Lunia is an action-packed 2.5D fantasy multiplayer role-playing game. The game is, in fact, the combination of numerous large episodes with ten stages rather than one persistent world. The game can be said as the classical acreage brawler with multiplayer elements. The special features of the game include stunning music and vibrant animated graphics.

Initial starting classes:

  • Sieg [Knight]: you are going to represent the generic melee character as Sieg while playing Lunia. You get powerful melee attacks, high hit points and really impressive and long combos. But you will miss the long ranged attacks and have a lowest MP in the game.
  • Eir [Healer]: obviously, you become the priest with the supportive role. Eir is the female character, and you will represent superior healing and supportive skills. However, you will have weak melee fighting skills.
  • Dainn [Wizard]: As Dainn you become the wizard in Lunia. You will enjoy the superior ranged offensive skills along with long combo chains. However, having low defense and hit points, you are very susceptible to melee attacks.
  • Tia [Thief]: Again, you can enjoy this female character, and you will love the agility and damage dealing capability with Tia. However, you will miss the defensive skills and armor of the Knight. This is equally compensated by faster melee speed and the critical attacks.
  • Arien [Archer]: the long distanced ranged attack capability has been recently added with this female character Arien. You will be very proficient in bow category and deal with ranged attacks.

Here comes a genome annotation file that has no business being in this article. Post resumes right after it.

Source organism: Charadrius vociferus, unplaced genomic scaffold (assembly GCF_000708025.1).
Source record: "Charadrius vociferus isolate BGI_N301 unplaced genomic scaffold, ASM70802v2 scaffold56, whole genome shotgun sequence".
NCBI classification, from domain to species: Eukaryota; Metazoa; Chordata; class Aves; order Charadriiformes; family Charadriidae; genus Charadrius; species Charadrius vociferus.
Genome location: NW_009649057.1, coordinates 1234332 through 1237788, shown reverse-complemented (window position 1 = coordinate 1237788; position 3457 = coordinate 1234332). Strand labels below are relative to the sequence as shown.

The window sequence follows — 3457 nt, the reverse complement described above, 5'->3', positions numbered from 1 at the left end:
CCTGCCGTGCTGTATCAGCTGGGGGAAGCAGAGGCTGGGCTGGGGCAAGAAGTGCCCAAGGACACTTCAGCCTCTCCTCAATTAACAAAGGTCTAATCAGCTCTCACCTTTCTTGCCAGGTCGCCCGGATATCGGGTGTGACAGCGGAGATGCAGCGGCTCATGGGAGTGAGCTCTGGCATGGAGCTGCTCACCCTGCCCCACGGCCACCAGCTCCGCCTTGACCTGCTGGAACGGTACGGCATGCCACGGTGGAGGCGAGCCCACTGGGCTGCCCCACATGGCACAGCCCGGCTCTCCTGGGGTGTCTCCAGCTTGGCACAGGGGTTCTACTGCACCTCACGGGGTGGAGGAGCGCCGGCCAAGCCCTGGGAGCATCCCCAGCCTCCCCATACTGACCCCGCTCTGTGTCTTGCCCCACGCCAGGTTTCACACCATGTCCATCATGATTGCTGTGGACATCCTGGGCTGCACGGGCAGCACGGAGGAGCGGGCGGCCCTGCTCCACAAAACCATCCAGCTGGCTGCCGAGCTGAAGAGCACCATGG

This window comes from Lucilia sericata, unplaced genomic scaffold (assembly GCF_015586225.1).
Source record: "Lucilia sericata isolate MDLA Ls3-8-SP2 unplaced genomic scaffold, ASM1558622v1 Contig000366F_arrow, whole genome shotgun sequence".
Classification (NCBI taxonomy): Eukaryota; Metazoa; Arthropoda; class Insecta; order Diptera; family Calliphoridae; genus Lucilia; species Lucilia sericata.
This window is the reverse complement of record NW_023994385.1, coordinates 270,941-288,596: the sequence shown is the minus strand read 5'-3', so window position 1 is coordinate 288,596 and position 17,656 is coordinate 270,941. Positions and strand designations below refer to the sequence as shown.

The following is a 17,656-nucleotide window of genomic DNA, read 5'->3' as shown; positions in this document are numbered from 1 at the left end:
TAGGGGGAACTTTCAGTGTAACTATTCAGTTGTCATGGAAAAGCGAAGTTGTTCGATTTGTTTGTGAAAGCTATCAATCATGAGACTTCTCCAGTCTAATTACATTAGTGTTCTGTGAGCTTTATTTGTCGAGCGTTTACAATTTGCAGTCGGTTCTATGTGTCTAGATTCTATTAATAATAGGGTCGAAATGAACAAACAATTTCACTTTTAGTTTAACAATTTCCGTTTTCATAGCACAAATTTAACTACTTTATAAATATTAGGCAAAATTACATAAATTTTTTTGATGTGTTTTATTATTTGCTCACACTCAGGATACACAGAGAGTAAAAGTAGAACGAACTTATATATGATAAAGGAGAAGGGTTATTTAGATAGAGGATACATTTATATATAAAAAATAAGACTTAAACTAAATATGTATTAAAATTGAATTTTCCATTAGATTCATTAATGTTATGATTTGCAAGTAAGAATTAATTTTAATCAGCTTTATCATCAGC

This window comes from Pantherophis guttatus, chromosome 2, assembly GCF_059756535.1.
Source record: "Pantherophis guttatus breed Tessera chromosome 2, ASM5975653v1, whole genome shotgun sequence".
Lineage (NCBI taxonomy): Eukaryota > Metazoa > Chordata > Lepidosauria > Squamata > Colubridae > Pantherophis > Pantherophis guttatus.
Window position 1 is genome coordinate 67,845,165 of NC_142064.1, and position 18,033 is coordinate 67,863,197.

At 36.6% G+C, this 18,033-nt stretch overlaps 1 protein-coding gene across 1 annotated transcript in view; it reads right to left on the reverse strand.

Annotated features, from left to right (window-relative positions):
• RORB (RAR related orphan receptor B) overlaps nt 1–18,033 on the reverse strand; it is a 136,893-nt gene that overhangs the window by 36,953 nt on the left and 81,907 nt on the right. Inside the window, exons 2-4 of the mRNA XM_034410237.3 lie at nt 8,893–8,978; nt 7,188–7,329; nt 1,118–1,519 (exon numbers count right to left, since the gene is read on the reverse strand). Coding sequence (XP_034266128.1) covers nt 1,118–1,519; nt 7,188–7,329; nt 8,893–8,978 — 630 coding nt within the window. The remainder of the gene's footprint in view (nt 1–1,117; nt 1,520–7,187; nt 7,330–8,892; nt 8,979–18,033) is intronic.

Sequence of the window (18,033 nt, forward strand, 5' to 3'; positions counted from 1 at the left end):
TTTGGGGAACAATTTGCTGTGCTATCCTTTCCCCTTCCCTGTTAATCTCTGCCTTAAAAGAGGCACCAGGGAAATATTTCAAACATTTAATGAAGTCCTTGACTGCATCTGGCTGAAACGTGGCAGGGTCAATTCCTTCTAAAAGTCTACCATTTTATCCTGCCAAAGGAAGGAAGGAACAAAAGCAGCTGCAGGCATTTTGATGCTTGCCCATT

• Krieg El Hati [Paladin]: the Paladin class character has also been added recently. You will love this hybrid warrior and have the both healing as well as the powerful melee attack capabilities. You can also cast holy spells.

Unlockable characters:

  • Lime [Combat Slime]: you can immensely damage your opponents on the battlefield. The speed and damage capabilities are perfect, but you are going to have very poor combos.
  • Dacy [Ice Puppeteer]: You can have the capabilities of the wizard along with the twist. You can summon dolls to air in the combats. You will lack the offensive spells and have lower hit points and melee damage.
  • Yuki [Ice Magician]: Yuki represents another character that has spell-casting skills. You will have a perfect area effect and honing skills with this female character and deal massive damage from long distance. Again, you will have low hit points and weak melee damage, but compensate with long chainable combos.